The PD-1–PD-L1 pathway inhibits perforin-mediated killing of PD-L1+ vascular endothelial cells by CD8+ T cells, thereby limiting vascular damage during systemic LCMV infection.
The inhibitory programmed death 1 (PD-1)–programmed death ligand 1 (PD-L1) pathway contributes to the functional down-regulation of T cell responses during persistent systemic and local virus infections. The blockade of PD-1–PD-L1–mediated inhibition is considered as a therapeutic approach to reinvigorate antiviral T cell responses. Yet previous studies reported that PD-L1–deficient mice develop fatal pathology during early systemic lymphocytic choriomeningitis virus (LCMV) infection, suggesting a host protective role of T cell down-regulation. As the exact mechanisms of pathology development remained unclear, we set out to delineate in detail the underlying pathogenesis. Mice deficient in PD-1–PD-L1 signaling or lacking PD-1 signaling in CD8 T cells succumbed to fatal CD8 T cell–mediated immunopathology early after systemic LCMV infection. In the absence of regulation via PD-1, CD8 T cells killed infected vascular endothelial cells via perforin-mediated cytolysis, thereby severely compromising vascular integrity. This resulted in systemic vascular leakage and a consequential collapse of the circulatory system. Our results indicate that the PD-1–PD-L1 pathway protects the vascular system from severe CD8 T cell–mediated damage during early systemic LCMV infection, highlighting a pivotal physiological role of T cell down-regulation and suggesting the potential development of immunopathological side effects when interfering with the PD-1–PD-L1 pathway during systemic virus infections.
Foxp3+ regulatory T (Treg) cells are essential for the maintenance of immune homeostasis and tolerance. During viral infections, Treg cells can limit the immunopathology resulting from excessive inflammation, yet potentially inhibit effective antiviral T cell responses and promote virus persistence. We report here that the fast-replicating LCMV strain Docile triggers a massive expansion of the Treg population that directly correlates with the size of the virus inoculum and its tendency to establish a chronic, persistent infection. This Treg cell proliferation was greatly enhanced in IL-21R−/− mice and depletion of Treg cells partially rescued defective CD8+ T cell cytokine responses and improved viral clearance in some but not all organs. Notably, IL-21 inhibited Treg cell expansion in a cell intrinsic manner. Moreover, experimental augmentation of Treg cells driven by injection of IL-2/anti-IL-2 immune complexes drastically impaired the functionality of the antiviral T cell response and impeded virus clearance. As a consequence, mice became highly susceptible to chronic infection following exposure to low virus doses. These findings reveal virus-driven Treg cell proliferation as potential evasion strategy that facilitates T cell exhaustion and virus persistence. Furthermore, they suggest that besides its primary function as a direct survival signal for antiviral CD8+ T cells during chronic infections, IL-21 may also indirectly promote CD8+ T cell poly-functionality by restricting the suppressive activity of infection-induced Treg cells.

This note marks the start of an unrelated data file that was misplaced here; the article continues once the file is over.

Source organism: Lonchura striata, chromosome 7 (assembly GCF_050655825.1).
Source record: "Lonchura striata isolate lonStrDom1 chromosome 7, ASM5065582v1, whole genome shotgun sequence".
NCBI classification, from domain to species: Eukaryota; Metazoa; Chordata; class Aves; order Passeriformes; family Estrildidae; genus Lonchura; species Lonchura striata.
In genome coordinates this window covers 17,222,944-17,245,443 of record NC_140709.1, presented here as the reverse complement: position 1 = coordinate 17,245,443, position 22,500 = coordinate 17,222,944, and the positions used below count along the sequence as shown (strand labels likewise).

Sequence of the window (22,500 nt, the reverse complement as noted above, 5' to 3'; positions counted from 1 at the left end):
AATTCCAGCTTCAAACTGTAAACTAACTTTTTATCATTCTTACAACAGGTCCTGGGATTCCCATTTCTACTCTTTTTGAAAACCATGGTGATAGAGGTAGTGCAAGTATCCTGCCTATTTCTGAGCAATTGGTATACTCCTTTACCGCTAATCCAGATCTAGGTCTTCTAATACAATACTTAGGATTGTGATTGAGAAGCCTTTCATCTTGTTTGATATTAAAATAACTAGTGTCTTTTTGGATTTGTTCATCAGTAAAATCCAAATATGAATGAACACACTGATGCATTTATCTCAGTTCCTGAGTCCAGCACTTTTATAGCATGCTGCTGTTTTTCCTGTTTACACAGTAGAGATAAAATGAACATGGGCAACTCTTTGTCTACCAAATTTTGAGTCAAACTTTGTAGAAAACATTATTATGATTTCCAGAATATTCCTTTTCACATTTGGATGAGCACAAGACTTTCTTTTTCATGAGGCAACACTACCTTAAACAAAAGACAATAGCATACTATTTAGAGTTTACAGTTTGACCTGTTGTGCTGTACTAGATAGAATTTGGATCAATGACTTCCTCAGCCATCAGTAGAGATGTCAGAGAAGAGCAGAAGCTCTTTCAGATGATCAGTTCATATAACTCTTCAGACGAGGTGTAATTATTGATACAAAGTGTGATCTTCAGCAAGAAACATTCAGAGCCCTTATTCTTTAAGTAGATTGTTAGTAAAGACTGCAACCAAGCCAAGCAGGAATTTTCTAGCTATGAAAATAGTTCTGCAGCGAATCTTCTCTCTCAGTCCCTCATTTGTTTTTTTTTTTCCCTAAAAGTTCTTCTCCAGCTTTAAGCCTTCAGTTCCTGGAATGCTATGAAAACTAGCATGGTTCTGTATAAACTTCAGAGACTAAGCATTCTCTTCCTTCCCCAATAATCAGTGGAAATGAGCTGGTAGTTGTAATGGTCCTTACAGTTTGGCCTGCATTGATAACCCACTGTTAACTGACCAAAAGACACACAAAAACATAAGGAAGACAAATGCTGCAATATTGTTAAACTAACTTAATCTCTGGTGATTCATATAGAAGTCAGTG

T cell exhaustion represents a state of T cell dysfunction associated with clinically relevant diseases, such as persistent viral infections or cancer. Although the molecular signature of exhausted T cells has been characterized in detail at the functional and transcriptional level, the immunological mechanisms that lead to T cell exhaustion during chronic infections remain poorly understood. Our present study reports two major findings that illustrate a pathway that contributes to T cell exhaustion during viral infection, and indicate its modulation by both, the pathogen and the host. First, we show that a persistence-inducing virus triggers the massive proliferation of Foxp3+ regulatory T (Treg) cells and demonstrate the potential of Treg cells to promote T cell exhaustion and chronic infection. Second, we identify IL-21 as a crucial host factor that antagonizes this virus-driven expansion of the Treg population in a cell intrinsic manner independent of IL-2. Thus, in addition to its known pre-dominant direct positive effects on antiviral T cells, IL-21 can also alleviate the suppressive activity of Treg cells. Together, these results suggest enhanced Treg cell responses as a mechanism of immune evasion that could be therapeutically targeted with IL-21.
HIV infection induces chronic immune activation which is associated with accelerated disease progression; the causes of this activation, however, are incompletely understood. We investigated the activation status of CD4+ T cells specific for chronic herpes viruses and the non-persistent antigen tetanus toxoid (TT) in HIV positive and HIV negative donors to assess whether persistent infections contribute to chronic CD4+ T cell activation.